Winter is here
The Long Dark is out of Early Access, and there have been some changes since it was initially released in 2014. Its world has grown bigger, its animal AI has grown smarter, and its story mode has remained a promising yet barely distinguishable figure on the edge of the horizon. Until now.
This review covers both the survival sandbox mode and the first two episodes of the story mode. I’ll be back to cover more of it as I keep charting its chilly terrain and as more episodes are released.
The Long Dark (PC [reviewed], PS4, Xbox One)
Developer: Hinterland Studio Inc.
Publisher: Hinterland Studio Inc.
Released: August 1, 2017
The Long Dark is a survival game first, but dare I say it’s a bit of a walking simulator within a survival game? It’s often brutal, but the contemplative moments that come from exploration give it a strangely comforting air. Leaving your shelter in time to see the sunrise painting the sky with orange and pink watercolor hues contrasts with the more action-filled moments of trying to navigate through a blizzard or escape from a bear.
You wander around taking in breathtaking landscapes, softly falling snow, and the aurora borealis overhead, while listening to the atmospheric soundtrack behind it all, until suddenly your vision goes blurry and you’re breathing heavily, and you remember that you’re supposed to be trying to live. Then you die of exhaustion.
I spent a good chunk of time in The Long Dark‘s sandbox mode before delving into its story, and it turns out I was doing it backwards. The story mode, called Wintermute, serves as a tutorial of sorts, so it’s a good place to start. I learned things that might have prolonged my life in the sandbox if I’d played through the story first. That said, Wintermute‘s narrative left much to be desired. Only two out of the planned five episodes have been released, so there is room for improvement, but these first two felt overly long and tedious. The story never really gained its footing, struggling with the balance between exposition and gameplay.
You play as Will Mackenzie, who’s traveling with his ex-wife on a mysteriously dire mission when the plane he’s piloting runs into an anomaly and crashes in the Canadian wilderness. Once you’ve learned how to build a fire, patch your wounds, gather food, and other basics of survival, you set out to find your missing partner and uncover the cataclysmic events that led to your current situation.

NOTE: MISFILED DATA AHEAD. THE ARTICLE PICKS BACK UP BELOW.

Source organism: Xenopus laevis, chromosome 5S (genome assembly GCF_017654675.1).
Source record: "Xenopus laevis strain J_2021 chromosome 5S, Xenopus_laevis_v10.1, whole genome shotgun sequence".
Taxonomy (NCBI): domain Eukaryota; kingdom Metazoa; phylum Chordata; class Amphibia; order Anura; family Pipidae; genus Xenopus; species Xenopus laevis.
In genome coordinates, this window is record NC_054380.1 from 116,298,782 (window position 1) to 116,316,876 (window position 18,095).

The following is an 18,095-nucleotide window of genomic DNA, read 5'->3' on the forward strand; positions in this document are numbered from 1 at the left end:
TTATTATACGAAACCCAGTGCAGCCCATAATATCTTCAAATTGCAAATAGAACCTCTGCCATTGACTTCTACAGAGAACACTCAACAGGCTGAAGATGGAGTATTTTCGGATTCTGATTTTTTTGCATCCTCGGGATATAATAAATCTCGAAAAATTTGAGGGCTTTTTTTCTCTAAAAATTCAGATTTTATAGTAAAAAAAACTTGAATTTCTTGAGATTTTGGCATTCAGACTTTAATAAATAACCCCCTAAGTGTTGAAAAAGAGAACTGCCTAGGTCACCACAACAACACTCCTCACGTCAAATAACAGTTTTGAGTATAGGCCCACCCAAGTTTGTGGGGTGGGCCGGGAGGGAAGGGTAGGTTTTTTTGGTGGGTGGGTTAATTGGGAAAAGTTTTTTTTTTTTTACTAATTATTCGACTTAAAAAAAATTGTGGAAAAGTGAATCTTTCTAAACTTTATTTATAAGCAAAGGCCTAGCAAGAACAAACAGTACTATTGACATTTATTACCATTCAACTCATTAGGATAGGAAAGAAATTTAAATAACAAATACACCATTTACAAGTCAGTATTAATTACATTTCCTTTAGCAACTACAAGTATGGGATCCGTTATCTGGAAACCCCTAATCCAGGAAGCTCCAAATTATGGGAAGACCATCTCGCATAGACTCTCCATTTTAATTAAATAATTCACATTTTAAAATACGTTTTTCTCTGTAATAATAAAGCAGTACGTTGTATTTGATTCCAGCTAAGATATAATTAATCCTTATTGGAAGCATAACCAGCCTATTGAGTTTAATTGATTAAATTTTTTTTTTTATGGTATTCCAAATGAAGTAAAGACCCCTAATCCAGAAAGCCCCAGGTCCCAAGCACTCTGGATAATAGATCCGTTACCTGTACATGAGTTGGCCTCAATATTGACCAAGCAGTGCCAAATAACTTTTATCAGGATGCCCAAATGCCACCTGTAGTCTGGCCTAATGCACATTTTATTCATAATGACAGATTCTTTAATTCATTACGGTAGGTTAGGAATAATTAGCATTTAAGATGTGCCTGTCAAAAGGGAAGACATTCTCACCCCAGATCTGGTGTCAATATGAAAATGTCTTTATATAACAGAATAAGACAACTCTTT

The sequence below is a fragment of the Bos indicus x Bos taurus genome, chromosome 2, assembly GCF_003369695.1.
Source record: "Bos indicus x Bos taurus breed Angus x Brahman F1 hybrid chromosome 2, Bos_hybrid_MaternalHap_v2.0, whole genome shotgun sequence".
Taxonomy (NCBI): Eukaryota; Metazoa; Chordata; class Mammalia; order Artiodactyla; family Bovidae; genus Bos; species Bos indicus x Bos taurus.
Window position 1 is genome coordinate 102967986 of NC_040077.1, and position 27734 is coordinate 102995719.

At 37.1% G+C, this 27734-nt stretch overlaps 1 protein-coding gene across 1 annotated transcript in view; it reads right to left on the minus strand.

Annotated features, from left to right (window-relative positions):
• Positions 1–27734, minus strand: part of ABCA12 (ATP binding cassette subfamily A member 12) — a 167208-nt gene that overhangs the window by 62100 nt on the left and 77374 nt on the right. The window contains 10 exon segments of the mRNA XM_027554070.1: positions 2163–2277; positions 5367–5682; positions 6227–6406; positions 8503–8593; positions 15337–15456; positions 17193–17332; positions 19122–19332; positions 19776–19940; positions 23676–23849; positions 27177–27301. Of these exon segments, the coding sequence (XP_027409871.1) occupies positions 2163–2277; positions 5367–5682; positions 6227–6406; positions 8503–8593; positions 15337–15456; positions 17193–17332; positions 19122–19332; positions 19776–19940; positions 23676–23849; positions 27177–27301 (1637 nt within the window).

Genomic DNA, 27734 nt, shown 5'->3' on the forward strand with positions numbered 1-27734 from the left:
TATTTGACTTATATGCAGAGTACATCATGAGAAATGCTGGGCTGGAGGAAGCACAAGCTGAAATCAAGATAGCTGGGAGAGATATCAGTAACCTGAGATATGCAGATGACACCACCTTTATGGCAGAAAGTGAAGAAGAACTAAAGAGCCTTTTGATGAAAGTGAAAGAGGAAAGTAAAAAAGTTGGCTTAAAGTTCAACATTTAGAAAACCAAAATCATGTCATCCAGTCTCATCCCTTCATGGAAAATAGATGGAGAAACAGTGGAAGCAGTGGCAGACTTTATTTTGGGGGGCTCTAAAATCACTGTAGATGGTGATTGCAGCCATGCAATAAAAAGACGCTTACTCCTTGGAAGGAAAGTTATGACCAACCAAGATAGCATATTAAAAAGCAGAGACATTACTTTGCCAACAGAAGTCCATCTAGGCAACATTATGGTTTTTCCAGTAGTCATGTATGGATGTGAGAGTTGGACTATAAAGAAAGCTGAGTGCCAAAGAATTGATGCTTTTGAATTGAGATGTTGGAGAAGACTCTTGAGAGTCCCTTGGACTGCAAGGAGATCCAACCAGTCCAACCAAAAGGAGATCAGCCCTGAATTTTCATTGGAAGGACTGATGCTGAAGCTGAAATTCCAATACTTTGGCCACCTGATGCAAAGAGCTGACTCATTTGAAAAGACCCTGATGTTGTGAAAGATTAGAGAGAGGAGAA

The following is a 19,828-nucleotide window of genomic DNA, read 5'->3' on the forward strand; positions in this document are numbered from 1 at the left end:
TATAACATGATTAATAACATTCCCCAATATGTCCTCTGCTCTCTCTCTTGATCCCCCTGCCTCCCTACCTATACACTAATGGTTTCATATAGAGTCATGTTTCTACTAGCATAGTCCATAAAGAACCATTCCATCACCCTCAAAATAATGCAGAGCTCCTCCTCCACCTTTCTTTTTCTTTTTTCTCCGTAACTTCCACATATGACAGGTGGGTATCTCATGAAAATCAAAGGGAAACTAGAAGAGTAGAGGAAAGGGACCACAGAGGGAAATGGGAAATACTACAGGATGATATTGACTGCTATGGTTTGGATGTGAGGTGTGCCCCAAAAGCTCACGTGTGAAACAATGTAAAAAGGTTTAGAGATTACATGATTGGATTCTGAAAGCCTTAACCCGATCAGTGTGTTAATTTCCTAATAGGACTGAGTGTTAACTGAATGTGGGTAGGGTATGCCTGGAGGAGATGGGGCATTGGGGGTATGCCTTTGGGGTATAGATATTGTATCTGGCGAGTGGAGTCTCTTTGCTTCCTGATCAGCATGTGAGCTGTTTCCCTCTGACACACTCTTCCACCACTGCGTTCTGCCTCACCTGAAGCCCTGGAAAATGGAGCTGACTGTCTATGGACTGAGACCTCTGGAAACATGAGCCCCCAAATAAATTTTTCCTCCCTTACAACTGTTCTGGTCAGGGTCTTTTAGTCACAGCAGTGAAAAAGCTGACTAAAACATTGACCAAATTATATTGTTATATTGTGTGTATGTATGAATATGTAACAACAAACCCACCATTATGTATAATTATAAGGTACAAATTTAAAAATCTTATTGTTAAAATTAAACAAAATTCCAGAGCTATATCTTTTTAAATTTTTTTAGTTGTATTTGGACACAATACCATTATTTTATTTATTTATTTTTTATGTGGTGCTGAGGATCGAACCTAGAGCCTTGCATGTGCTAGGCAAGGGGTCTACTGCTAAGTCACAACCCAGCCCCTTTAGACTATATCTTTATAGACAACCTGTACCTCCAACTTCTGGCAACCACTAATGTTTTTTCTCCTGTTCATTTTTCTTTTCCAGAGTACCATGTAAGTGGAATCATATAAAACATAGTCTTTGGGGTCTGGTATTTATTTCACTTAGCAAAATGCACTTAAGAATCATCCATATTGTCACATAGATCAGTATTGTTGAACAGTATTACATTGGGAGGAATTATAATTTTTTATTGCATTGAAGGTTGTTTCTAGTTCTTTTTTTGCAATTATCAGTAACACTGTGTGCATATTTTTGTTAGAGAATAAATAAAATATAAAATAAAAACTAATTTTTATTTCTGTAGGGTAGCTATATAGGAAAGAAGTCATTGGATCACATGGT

The beginning tutorial is not only helpful but also feels realistic and intuitive. Each day focuses on a different aspect of survival as you work to piece yourself together after the crash. Unfortunately, what follows is much less intuitive. If the first few days of the story are like building a fun diorama in science class, the rest of it is like those times when your teacher gave you a boring worksheet to keep you busy.
Wintermute mostly consists of collection missions, where you’re tasked to go out and find a certain amount of resources, while avoiding wolves, hunger, and other means nature has of trying to kill you. These missions are made more interesting by the survival aspects, putting them a cut above, say, RPG collection quests, but they’re still ultimately boring. You’re never really rewarded for your efforts, which could be seen as a metaphor for survival in the wild, but it hampers the pacing of the game in a big way. Not only do the missions get as stale as a months-old granola bar, but I also never found myself connecting with the characters or caring much about what the narrative was trying to tell me. I mostly just wanted to get back into the sandbox.
Since Wintermute has a linear narrative, it leads you by the hand more than the sandbox does, preventing you from ever really getting lost in a blistering storm. Ultimately, two things defined my experience with Wintermute: avoiding wolves and managing my inventory.